We’ve had a few Cars of the Week now, but this will our first race car: The Audi R10 TDI.
This is undoubtedly one of the most successful race cars of all time. It’s won every single constructors championship it’s ever participated in, up until Audi’s racing team replaced them with the R15 and Colin Kolles bought the R10s: American Le Mans Series 2006, 2007, 2008, and Le Mans Series 2008. All the driver’s championships during those seasons were also won using this car. Every single 24 Hours of Le Mans it entered has been won as well. Sadly, Colin Kolles has not been able to repeat this success, the cars placing 7th and 9th at the last 24 Hours of Le Mans. Interestingly though, they managed to get ahead of 2 of the 3 Audi R15s. One of them had crashed and was out of the race though, and the other spent most of its time in the pits.
Nonetheless, this I think shows that the R15 isn’t a very worthy successor to the R10, especially since while the R10 remained undefeated under Audi’s control, the R15 lost its first Le Mans, placing 3rd behind two Peugeot 908 HDi FAPs, the main rivals of Audi. It did win the 12 Hours of Sebring though. The R10 fought off its main rivals all the time. It won every season it ever participated in, every 24 Hours of Le Mans, and 2 of the 3 12 Hours of Sebring, losing the third not to its main rivals at Peugeot, but to the Porsche RS Spyders in the LMP2 class. It still dominated LMP1. . It has been an enormous success. The R15 has had a bad start though, winning the 12 Hours of Sebring, but only just, and losing the 24 Hours of Le Mans quite badly, with a car in 3rd place and two others far behind, in 17th and 48th place. The 17th place car had spent most of its time in the pit garage, with some serious mechanical issues, while the 48th place car had a crash and was unable to get to the pits for repairs, ending its race. The drivers reported some serious understeer problems for the first several hours of the race too.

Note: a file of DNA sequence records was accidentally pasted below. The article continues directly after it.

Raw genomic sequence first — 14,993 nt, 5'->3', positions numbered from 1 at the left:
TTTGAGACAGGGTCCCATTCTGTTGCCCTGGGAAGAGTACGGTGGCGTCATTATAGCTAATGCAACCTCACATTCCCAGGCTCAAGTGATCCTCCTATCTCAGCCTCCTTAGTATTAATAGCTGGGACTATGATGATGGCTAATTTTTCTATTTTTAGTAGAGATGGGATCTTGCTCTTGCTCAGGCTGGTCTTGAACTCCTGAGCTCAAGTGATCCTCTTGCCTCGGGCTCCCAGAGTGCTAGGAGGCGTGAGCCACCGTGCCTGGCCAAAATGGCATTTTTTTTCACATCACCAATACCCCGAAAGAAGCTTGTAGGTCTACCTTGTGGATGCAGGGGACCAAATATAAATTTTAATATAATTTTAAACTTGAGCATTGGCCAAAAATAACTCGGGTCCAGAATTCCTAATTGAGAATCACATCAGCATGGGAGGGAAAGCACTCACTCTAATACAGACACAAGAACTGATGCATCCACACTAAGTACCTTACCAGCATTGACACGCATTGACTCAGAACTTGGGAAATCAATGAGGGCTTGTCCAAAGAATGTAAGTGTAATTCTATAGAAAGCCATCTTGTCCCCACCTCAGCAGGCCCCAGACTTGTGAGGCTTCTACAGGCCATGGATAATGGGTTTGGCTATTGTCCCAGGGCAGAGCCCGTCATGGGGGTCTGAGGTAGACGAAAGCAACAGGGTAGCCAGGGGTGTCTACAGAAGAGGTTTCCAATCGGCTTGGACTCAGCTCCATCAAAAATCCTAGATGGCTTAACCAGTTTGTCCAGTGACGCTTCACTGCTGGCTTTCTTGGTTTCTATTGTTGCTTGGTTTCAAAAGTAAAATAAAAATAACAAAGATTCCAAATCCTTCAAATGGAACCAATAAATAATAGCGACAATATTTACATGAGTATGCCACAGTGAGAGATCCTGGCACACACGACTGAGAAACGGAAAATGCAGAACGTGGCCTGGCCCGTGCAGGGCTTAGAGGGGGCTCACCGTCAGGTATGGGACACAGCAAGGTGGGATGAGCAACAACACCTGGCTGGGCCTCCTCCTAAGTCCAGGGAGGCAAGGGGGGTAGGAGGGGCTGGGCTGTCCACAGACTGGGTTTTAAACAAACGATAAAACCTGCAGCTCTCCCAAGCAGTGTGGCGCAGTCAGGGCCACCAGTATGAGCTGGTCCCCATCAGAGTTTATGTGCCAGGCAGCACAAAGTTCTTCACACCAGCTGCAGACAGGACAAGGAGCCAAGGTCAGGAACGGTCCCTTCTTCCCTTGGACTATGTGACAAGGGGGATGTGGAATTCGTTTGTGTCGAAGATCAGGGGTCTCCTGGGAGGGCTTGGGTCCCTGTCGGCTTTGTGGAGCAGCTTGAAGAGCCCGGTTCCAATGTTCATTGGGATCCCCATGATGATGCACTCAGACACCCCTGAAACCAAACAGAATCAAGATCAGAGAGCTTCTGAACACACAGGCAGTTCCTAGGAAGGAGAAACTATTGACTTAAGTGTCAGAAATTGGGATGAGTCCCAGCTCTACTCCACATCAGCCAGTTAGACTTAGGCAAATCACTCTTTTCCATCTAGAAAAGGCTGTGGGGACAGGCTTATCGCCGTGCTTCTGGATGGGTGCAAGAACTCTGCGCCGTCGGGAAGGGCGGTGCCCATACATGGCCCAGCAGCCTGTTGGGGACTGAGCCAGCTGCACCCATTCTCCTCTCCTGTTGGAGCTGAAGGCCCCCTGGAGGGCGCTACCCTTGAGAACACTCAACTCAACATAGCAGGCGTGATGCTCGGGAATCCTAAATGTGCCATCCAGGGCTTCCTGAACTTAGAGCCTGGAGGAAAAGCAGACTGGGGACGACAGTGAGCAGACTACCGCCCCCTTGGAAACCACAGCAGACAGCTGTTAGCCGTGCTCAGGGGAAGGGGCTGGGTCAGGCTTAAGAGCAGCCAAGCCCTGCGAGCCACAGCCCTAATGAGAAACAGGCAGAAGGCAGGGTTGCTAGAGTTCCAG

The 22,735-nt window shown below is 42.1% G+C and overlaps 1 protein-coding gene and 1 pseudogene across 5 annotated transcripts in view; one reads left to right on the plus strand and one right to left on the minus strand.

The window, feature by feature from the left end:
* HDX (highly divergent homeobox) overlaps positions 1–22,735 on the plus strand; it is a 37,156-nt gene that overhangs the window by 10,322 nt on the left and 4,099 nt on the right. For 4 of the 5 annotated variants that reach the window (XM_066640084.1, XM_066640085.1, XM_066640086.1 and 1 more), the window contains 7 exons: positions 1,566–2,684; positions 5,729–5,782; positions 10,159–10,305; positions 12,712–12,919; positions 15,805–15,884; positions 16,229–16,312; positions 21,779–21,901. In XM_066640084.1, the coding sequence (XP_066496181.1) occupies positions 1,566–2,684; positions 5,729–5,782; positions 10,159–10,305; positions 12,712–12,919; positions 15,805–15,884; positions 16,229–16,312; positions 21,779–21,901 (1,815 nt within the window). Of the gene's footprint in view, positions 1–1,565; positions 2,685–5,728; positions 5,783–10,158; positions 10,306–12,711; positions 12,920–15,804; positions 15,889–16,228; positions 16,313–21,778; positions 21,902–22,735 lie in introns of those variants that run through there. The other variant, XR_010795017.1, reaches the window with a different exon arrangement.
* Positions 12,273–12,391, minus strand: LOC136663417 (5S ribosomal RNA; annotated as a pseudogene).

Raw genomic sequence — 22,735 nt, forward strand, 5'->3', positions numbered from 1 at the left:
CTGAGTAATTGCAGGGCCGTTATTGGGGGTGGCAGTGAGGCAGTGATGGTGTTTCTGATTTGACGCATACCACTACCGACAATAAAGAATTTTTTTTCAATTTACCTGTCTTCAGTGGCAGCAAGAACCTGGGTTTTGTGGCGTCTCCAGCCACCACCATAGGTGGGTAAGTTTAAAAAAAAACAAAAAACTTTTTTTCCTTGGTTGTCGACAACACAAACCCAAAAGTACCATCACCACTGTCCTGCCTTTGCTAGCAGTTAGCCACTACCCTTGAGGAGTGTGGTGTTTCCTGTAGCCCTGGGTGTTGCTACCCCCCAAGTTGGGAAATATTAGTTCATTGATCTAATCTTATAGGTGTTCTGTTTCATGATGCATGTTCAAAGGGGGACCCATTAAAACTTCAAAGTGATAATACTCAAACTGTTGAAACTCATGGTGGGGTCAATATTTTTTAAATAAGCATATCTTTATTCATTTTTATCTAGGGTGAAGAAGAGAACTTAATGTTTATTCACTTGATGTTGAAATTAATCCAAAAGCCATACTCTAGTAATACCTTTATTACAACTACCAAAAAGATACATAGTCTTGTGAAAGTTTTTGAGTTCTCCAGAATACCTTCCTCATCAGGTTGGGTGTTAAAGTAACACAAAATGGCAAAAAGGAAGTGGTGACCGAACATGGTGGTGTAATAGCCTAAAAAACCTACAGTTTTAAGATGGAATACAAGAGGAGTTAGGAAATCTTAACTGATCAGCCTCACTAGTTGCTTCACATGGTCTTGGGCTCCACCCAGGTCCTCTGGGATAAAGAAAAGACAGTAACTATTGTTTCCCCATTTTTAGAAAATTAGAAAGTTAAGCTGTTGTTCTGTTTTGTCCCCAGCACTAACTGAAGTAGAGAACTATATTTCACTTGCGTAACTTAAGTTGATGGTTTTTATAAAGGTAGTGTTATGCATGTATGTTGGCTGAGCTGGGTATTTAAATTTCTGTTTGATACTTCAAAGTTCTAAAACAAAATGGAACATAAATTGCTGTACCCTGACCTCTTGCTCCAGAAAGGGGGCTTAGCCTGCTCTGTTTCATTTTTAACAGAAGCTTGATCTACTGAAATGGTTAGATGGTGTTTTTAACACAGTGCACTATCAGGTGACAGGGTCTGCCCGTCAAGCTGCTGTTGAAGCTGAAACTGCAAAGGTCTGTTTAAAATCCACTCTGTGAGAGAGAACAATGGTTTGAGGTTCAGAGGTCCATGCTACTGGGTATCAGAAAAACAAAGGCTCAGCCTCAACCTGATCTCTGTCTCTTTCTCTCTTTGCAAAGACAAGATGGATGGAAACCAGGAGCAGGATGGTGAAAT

The R10 is, I think, better looking, and will most likely end up being the more successful car once the R15’s duty is done. Perhaps the R15 needs time though, maybe Audi needs to adapt to it. After all, Audi only raced it at the 12 Hours of Sebring before jumping straight into Le Mans, one of the toughest motor races in the world. Even after the experience at Le Mans though, they came in 3rd and 4th at Petit Le Mans later, again behind 2 Peugeots. Let’s have a few technical details on the R10 now. The engine is a 5.5L twin-turbocharged V12 TDI. There aren’t any official figure on power, but it’s rumoured to develop about 700hp de-restricted, limited by fuel combustion quality. The car can’t run at this power output during an endurance race though, or the particulate filter could get clogged. The power probably varies from race to race, depending on the track layout, race length, and other factors. The engine is connected to a six-speed flappy-paddle gearbox. The claimed top speed when released was 370kph (About 230mph). The highest speed recorded was 354kph (Roughly 220mph) during practice at the 2007 24 Hours of Le Mans. The car weighs roughly 920 – 940kg (2024 – 2068lbs). The weight probably depends on how the car is set up for the race. All this adds up to quite some speed, as the car proved when racing a Harrier jump jet. The jet beat it over a 1km drag race, but the margin was tiny, and it the Audi held the lead until the last moment.
So then, to sum up, this car is fantastic. Give it a capable team and it will pump out victory after victory. Sadly, the guys at Audi have abandoned it, leaving Kolles to try and get the best out of it. Clearly though, they aren’t able to. It’s a shame, but the best we can do is remember it’s glory days, and celebrate them by making it our Car of the Week.
Car Picture: F1Fanatic
Engine Picture: RSportsCars